Some believe that the high priest was tied with a rope when he went into the most holy place. So, if he was found guilty and died, he would be pulled out since no one else was allowed there.
But this is only a legend according to Dr. W. E. Nunnally, Associate Professor of Early Judaism and Christian Origins at Central Bible College, and also Adjunct Professor of Hebrew at the Assemblies of God Theological Seminary:
“The rope on the high priest legend is just that. It has obscure beginnings in the Middle Ages and keeps getting repeated. It cannot be found anywhere in the Bible, the Apocrypha, the Dead Sea Scrolls, Josephus, the Pseudepigrahpha, the Talmud, Mishna, orany other Jewish source. It is just not there.”
So, what did the High priest do in the most holy place?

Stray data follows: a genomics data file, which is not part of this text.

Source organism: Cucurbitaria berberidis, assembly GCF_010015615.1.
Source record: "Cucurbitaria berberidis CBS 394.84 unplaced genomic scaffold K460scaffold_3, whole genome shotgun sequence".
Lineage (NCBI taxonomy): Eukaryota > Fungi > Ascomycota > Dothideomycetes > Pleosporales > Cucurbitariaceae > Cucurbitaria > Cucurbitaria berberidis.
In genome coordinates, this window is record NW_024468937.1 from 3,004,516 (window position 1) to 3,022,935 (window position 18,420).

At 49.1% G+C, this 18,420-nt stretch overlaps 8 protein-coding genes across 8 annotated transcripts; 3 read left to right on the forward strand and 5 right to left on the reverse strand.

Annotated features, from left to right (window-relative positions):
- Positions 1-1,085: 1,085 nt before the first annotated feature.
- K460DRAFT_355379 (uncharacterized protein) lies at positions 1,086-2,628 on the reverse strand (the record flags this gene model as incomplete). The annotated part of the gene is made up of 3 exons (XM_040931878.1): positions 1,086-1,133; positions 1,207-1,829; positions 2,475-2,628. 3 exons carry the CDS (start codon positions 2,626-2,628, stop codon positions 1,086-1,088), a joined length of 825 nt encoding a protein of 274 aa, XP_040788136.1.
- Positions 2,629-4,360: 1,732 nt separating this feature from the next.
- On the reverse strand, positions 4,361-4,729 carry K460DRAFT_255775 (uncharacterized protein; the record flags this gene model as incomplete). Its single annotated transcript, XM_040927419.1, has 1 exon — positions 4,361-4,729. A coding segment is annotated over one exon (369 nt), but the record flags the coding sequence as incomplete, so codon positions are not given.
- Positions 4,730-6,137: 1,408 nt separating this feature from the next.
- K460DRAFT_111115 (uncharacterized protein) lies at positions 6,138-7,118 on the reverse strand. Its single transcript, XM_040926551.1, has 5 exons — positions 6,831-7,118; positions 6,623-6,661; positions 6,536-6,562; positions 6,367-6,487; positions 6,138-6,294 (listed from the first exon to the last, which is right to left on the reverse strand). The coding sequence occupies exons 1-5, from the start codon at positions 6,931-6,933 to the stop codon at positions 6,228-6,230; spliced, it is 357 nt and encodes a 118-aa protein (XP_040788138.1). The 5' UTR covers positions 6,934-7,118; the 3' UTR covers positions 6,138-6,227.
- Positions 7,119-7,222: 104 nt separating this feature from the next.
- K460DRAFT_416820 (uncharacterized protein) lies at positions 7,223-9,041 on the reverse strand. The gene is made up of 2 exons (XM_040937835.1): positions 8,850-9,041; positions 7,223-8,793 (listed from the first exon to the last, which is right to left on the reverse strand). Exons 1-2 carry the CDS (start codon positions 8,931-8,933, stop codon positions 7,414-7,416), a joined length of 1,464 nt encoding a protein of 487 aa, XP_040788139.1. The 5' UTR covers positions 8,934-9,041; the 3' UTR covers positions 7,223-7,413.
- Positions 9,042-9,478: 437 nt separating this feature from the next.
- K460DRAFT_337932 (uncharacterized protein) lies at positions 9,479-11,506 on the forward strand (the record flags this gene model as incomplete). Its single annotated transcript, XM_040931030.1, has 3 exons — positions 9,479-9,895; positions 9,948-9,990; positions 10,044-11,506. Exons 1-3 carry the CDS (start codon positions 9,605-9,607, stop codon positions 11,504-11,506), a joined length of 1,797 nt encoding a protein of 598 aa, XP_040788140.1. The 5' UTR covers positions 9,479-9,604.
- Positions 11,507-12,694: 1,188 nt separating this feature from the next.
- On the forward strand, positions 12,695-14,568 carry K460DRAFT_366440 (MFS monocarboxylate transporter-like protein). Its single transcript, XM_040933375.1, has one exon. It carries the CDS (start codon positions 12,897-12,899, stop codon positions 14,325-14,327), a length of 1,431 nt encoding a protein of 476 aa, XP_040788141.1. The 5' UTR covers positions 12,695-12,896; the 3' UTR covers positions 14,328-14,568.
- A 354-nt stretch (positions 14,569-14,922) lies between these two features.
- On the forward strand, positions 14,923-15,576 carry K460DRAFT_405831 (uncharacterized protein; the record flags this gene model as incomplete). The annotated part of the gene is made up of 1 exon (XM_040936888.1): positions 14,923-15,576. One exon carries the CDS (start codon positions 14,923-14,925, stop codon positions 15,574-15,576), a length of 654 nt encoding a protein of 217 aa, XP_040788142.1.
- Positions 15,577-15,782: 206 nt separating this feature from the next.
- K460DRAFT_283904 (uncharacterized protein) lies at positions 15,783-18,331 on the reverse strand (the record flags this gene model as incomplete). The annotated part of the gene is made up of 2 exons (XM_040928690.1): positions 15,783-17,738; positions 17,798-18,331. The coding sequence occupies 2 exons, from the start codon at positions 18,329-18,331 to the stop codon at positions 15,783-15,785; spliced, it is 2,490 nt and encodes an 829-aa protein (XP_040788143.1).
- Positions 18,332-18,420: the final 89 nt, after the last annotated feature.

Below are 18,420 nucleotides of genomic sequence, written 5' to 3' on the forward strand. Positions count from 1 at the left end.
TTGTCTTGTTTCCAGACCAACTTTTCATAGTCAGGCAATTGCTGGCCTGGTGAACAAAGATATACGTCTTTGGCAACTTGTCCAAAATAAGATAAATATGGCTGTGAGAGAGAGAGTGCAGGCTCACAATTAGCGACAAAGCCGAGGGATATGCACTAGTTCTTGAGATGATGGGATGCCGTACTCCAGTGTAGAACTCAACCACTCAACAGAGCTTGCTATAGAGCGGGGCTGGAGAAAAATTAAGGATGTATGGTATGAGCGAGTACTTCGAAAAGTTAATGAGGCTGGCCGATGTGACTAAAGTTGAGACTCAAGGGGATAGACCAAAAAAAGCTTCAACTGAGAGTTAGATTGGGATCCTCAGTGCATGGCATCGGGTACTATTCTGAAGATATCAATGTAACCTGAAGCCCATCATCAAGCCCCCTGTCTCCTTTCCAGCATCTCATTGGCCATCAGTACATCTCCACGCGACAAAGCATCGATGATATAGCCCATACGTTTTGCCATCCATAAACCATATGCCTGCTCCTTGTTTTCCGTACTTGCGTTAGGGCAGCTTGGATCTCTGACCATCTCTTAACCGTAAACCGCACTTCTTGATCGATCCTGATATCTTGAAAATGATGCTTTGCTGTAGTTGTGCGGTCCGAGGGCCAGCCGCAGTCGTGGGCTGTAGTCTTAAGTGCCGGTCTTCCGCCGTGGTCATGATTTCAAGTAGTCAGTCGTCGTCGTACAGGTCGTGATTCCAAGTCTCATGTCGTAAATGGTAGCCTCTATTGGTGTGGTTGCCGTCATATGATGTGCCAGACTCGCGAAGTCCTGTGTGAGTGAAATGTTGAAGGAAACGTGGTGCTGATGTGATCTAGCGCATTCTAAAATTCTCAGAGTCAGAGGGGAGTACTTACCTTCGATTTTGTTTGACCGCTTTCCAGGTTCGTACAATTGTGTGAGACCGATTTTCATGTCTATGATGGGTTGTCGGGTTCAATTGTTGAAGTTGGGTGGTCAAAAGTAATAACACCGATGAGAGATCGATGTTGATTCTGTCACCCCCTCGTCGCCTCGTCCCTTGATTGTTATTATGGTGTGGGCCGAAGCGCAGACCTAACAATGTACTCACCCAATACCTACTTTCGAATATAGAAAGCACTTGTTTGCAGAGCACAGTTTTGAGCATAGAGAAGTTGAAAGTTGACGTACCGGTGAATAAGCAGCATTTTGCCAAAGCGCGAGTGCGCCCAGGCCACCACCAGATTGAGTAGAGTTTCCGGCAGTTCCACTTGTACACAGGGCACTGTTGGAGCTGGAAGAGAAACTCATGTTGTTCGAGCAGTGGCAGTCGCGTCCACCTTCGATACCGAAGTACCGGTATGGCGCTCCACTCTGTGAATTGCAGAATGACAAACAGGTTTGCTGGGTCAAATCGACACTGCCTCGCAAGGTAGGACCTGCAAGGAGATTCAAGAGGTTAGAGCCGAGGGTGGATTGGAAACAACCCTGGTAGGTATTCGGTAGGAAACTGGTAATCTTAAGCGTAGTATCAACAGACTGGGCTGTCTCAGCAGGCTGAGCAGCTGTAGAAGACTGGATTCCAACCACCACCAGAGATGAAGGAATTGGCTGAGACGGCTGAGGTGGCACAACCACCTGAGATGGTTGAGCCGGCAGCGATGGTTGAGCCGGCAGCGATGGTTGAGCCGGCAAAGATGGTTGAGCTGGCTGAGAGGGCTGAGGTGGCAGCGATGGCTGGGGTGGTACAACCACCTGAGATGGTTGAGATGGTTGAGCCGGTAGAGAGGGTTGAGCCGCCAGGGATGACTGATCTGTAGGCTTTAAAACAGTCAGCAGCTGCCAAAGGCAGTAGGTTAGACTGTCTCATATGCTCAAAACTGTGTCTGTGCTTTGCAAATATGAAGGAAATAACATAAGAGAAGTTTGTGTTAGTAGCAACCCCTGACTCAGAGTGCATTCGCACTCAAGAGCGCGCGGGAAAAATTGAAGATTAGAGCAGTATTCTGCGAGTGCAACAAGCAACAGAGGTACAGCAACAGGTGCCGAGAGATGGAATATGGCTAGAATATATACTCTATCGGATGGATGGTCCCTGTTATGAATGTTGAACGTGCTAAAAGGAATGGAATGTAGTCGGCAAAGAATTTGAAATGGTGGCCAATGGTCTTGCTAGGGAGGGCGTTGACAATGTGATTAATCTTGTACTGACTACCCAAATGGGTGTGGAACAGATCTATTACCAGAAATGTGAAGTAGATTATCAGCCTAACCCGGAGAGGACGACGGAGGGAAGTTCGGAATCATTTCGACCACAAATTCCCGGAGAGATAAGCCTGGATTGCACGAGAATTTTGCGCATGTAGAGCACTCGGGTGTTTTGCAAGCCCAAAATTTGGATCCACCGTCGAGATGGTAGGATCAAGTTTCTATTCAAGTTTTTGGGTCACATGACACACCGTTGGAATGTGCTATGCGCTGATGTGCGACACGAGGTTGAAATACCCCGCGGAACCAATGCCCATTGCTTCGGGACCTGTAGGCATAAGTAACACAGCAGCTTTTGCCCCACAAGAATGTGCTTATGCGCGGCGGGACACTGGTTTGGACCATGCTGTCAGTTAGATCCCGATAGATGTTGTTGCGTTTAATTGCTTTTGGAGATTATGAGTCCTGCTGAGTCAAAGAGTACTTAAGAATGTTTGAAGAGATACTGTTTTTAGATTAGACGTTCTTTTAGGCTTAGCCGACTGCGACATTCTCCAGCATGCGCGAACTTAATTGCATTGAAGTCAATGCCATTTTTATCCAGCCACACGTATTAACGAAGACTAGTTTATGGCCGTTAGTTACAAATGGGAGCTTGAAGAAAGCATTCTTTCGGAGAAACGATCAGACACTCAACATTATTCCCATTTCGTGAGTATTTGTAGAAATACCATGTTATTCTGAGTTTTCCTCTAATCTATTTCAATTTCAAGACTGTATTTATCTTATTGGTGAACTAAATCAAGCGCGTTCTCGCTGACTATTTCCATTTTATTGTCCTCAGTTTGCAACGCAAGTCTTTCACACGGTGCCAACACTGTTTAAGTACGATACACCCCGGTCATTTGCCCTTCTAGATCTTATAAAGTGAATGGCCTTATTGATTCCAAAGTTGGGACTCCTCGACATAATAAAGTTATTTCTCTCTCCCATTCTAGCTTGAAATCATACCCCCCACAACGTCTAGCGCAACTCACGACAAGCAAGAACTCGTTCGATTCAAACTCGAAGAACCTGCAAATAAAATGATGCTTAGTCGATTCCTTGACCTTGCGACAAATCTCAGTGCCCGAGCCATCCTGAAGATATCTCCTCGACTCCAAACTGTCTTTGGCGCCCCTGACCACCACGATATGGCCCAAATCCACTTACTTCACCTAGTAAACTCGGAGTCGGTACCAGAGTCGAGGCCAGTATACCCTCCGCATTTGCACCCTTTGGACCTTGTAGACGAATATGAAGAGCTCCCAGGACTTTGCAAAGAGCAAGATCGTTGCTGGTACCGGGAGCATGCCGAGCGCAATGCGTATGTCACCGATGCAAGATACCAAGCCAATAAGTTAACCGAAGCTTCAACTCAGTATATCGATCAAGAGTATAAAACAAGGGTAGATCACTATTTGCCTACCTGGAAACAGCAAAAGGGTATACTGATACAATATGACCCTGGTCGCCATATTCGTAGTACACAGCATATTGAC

On the great Day of Atonement which took place once a year, the priest entered the most holy place for the cleansing of the sanctuary. On that Day of Atonement two kids of goats were brought to the door of the tabernacle, and lots were cast upon them, “one lot for the Lord, and the other lot for the scapegoat” (Leviticus 16:8).
The goat upon which the first lot fell was to be slain as a sin offering for the people. And the priest was to bring his blood within the veil, and sprinkle it upon the mercy seat above the tables of the law (Leviticus 16:16). Thus, the claims of the law, which demanded the life of the sinner, were satisfied.
Then as a mediator, the priest took the sins upon himself, and, leaving the sanctuary, he bore with him the burden of Israel’s guilt. And at the door of the tabernacle, he laid his hands upon the head of the scapegoat and confessed over him (Leviticus 16:21,22). And as the goat bearing these sins was sent away, the sins were forever separated from the people. Today, Jesus serves as both the sacrifice for our sins and as our heavenly High Priest (Hebrews 4:14-16).
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In His service,
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